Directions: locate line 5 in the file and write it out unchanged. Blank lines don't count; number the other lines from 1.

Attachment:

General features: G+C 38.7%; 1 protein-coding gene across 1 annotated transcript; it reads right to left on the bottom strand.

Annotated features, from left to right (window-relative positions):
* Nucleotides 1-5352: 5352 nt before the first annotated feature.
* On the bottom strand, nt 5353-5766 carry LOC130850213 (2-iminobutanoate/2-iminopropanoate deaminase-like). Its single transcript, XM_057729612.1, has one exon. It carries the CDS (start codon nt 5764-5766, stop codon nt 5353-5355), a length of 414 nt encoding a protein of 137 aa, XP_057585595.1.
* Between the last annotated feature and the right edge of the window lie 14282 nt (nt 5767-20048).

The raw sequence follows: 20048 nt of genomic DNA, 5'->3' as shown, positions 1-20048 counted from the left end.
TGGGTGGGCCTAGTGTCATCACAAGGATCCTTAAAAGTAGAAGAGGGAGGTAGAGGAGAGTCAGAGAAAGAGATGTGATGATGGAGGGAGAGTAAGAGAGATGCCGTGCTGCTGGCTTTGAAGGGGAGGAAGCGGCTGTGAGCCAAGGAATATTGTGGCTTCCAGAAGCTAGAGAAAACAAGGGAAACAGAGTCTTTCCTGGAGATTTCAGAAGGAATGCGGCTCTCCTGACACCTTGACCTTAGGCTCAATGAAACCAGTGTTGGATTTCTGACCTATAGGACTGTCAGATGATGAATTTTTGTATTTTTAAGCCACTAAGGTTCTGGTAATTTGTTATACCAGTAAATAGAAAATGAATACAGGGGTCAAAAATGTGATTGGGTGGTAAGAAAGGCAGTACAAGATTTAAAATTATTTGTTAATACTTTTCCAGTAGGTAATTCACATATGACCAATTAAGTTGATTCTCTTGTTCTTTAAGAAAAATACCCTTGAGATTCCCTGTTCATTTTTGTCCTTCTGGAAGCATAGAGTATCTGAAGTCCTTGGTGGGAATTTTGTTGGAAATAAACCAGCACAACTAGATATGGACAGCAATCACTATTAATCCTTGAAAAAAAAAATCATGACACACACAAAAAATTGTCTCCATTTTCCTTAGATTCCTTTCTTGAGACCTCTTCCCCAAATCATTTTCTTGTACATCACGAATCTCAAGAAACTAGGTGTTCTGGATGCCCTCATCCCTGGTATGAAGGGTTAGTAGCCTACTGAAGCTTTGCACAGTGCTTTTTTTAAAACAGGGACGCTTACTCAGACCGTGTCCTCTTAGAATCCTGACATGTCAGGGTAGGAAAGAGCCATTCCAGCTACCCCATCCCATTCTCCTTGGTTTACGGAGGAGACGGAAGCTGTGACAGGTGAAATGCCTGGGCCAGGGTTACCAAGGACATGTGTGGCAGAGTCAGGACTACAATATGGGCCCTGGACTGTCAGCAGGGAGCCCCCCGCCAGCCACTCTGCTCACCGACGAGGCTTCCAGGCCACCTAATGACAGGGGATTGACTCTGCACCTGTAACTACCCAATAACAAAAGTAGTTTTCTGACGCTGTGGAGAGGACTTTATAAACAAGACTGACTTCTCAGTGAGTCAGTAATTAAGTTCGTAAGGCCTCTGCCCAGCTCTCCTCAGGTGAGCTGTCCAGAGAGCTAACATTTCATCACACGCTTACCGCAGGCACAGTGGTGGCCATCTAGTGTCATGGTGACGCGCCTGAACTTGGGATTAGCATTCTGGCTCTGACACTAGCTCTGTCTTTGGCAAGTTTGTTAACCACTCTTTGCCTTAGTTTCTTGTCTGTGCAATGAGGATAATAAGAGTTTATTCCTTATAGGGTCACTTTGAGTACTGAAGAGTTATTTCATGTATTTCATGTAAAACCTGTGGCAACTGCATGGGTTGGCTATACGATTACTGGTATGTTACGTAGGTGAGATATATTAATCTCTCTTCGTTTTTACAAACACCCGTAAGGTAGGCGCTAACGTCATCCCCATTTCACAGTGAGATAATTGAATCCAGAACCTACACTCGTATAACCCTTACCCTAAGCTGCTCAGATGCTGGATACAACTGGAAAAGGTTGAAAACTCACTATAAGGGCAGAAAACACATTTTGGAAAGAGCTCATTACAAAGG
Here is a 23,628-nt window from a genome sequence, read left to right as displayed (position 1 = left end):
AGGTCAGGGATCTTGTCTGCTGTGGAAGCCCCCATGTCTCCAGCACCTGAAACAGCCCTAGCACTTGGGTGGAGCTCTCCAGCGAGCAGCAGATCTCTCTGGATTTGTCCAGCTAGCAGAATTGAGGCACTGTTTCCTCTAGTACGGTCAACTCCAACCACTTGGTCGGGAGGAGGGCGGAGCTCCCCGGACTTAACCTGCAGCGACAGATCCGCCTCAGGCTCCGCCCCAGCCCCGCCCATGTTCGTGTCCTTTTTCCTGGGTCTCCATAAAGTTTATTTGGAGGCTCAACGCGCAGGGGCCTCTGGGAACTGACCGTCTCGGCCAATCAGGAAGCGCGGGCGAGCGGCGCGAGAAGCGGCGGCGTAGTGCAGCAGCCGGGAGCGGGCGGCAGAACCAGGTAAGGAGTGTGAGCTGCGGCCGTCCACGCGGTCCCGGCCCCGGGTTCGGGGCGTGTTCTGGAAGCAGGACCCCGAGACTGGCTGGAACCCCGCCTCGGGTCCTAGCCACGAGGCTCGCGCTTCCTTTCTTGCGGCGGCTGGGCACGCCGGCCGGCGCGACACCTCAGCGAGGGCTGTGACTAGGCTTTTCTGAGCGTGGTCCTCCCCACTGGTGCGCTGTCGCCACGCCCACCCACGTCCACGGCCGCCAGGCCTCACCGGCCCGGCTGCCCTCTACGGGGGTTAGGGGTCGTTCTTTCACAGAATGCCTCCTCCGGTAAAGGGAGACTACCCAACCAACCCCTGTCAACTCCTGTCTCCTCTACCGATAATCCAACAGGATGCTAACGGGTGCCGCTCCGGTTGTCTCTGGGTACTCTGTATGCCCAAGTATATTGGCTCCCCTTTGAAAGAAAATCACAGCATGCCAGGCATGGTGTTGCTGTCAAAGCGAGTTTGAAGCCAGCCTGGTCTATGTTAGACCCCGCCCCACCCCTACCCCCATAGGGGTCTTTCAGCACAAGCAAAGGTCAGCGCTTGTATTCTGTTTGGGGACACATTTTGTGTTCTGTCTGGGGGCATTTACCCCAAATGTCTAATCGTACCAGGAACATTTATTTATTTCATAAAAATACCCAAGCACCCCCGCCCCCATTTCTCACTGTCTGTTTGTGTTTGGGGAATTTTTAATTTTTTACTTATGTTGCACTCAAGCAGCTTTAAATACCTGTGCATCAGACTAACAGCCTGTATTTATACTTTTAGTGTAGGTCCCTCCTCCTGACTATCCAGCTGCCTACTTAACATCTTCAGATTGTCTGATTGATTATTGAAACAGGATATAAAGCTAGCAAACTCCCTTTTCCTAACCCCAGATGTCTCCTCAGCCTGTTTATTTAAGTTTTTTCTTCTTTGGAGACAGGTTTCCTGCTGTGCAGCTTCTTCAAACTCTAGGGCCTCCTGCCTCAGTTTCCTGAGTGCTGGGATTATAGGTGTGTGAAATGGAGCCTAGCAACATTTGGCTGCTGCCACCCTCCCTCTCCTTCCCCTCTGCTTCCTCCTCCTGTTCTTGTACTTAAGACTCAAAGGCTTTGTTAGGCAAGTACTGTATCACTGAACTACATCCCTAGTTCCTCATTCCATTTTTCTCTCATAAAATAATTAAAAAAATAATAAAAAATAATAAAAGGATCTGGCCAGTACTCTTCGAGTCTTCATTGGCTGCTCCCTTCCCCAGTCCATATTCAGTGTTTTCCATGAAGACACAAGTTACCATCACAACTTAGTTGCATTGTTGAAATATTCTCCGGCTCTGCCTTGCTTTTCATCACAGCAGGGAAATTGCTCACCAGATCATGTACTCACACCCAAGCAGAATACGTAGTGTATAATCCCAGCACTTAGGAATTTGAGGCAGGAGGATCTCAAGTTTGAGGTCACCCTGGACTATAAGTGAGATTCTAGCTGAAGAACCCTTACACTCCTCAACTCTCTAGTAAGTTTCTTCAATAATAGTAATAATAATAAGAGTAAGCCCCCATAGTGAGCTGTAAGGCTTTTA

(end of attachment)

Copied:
* Between the last annotated feature and the right edge of the window lie 14282 nt (nt 5767-20048).